I sat down at my favorite tea shop, the morning’s newspaper crisp in one hand, a cigarette in the other. The day’s banner headline was a poignant one, for a change: Tiger Pataudi, the Nawab of Cricket, had died, aged 70.
I had seen him once, thirty years ago, at the Bombay Gymkhana Club, where a friend had invited me to tea. Mansur Ali Khan (as he was known, after Indira Gandhi had stripped the erstwhile rajas of their titles and privy purses) entered the veranda and sat at a nearby table. He was alone, terrifically handsome and possessed of an enormous presence. Perhaps nobody else felt a thing but I for one was in total awe of his silent splendor as he simply sat there amidst the wickerwork furniture. Such are the sources of legend. No wonder the photographs and the news, sans internet, of exploits on the cricketing pitch and sporting antics off the field, held an interest for the public that needed no deeper explanation. I felt a pang of loss. Another gentleman of the old school was gone. RIP.
The cigarette, in my other hand, king-sized and filter-tipped, came out of a packet finished in gold that did nothing to diminish the lethal nature of a dirty filthy habit. I had been clean for some moons and this was a moment of weakness, but there’s many a slip twixt the lip and the tip.
Suddenly a friend appears, borrows my newspaper, as yet unopened, introduces me to his companions, Rani, Danya and David, then casually observes: “So?” meaning the cigarette, still unlit, as I light his cigarette with my lighter, which I carry for just such occasions.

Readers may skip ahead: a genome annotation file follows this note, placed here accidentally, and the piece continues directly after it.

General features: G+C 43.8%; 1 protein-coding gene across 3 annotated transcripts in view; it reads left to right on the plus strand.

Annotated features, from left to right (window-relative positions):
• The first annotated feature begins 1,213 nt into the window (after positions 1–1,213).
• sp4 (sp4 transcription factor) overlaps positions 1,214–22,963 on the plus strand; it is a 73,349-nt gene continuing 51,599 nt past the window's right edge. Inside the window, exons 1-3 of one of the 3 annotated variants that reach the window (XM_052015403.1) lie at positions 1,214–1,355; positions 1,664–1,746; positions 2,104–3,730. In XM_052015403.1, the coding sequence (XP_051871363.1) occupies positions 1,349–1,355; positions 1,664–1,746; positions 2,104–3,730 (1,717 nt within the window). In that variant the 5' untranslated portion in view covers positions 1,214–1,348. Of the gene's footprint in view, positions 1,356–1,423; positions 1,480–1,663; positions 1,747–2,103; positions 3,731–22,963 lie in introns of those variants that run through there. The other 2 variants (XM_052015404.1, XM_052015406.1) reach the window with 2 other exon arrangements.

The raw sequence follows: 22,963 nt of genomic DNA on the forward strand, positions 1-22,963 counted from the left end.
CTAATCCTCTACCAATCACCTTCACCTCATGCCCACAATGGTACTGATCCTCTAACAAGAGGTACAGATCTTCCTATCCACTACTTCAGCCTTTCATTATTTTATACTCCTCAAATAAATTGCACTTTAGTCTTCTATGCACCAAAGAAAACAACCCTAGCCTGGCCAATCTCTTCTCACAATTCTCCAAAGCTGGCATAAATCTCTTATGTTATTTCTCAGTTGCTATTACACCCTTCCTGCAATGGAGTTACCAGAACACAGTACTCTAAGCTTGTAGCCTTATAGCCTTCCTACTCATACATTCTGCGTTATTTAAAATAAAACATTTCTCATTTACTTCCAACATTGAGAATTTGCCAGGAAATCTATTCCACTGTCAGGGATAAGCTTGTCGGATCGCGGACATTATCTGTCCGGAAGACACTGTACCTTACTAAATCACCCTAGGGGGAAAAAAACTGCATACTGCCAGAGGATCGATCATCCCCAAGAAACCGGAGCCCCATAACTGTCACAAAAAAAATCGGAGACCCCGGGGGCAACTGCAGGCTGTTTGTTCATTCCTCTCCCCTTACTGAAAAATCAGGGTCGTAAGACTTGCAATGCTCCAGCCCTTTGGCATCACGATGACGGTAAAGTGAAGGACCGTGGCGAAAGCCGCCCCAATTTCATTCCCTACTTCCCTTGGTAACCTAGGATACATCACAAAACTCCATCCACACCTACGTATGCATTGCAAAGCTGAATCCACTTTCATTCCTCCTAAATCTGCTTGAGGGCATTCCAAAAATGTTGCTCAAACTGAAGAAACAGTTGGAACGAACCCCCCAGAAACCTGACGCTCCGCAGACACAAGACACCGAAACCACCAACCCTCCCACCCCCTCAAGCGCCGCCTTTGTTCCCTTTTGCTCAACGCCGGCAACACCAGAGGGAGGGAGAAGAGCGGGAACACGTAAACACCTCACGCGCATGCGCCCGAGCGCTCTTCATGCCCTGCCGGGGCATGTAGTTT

Introductions complete, I ask my newly met friends for permission to smoke. “I don’t mind,” says Rani. Sure? “Yes.” But then, inexplicably, one thing leads to another. “Why do you smoke?” she asks. “You don’t need it,” suggests Danya. David, bless his soul, is sitting on the other bench, out of earshot and as nonchalantly courageous as the late Tiger Pataudi who continued to face the ball and captain India, even after the loss of an eye (but that’s another story). In the end I gave the problematic cigarette to my friend who had by then finished reading my newspaper which I still hadn’t had a chance to read.
These three wise youths are Peace Corps veterans, freshly returned from two years of selfless service in Armenia, now taking the long route back home: India, Thailand, and points further west.
Initiated by President John Kennedy in 1961 in the M.A.D. years of the Cold War, the Peace Corps is still active, the Vor on Terrer notwithstanding. Its declared purpose: “To promote world peace and friendship through a Peace Corps, which shall make available to interested countries and areas men and women of the United States qualified for service abroad and willing to serve, under conditions of hardship if necessary, to help the peoples of such countries and areas in meeting their needs for trained manpower.” You can trust lawmakers to pen scintillating prose.
The Peace Corp was best known in India for Lillian Carter, President Jimmy Carter’s mother, who served here in the 1960s when she was herself 68 years old. In Armenia today, the oldest volunteer is aged 84, I was told. Of some four score volunteers in that country, the under-thirties and the over-thirties are evenly, though not equally, matched. Any US citizen with a college degree can apply for the opportunity which calls for a two-year commitment. Many of the Peace Corps workers are return volunteers who’ve signed up for another stint outside of their normal comfort zones.
I was happy to meet with these guys. During the brief encounter we squeezed off a few snapshots, thanks to the on-board ‘idiot button.’ Danya accepted the ‘guest photographer’ slot, demonstrating she’s ready to upgrade from her point-and-shoot:
My friend and neighbor Hari arrived on the scene, grand-aunt to Rani and hostess to the trio. It was time to move on. As they say, Day by Day with Ramana. And thank you guys, I’m still clean 😉